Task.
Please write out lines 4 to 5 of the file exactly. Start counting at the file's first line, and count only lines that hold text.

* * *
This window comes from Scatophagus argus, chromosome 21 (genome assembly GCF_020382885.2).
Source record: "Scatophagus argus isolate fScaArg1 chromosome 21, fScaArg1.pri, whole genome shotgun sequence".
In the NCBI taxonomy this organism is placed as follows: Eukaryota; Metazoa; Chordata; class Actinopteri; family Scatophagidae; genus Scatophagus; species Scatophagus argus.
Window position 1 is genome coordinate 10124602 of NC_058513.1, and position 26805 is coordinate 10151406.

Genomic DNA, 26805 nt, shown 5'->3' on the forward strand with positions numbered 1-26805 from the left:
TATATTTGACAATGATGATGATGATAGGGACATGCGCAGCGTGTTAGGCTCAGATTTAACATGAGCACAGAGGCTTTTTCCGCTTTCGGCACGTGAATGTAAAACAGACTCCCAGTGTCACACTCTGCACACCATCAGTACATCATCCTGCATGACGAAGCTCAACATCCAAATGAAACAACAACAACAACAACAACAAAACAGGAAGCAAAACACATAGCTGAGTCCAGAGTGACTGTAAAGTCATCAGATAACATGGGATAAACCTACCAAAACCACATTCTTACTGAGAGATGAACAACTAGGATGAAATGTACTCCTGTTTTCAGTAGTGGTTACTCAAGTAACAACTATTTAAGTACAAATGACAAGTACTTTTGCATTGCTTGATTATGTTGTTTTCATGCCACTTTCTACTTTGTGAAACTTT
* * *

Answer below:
Window position 1 is genome coordinate 10124602 of NC_058513.1, and position 26805 is coordinate 10151406.

Genomic DNA, 26805 nt, shown 5'->3' on the forward strand with positions numbered 1-26805 from the left: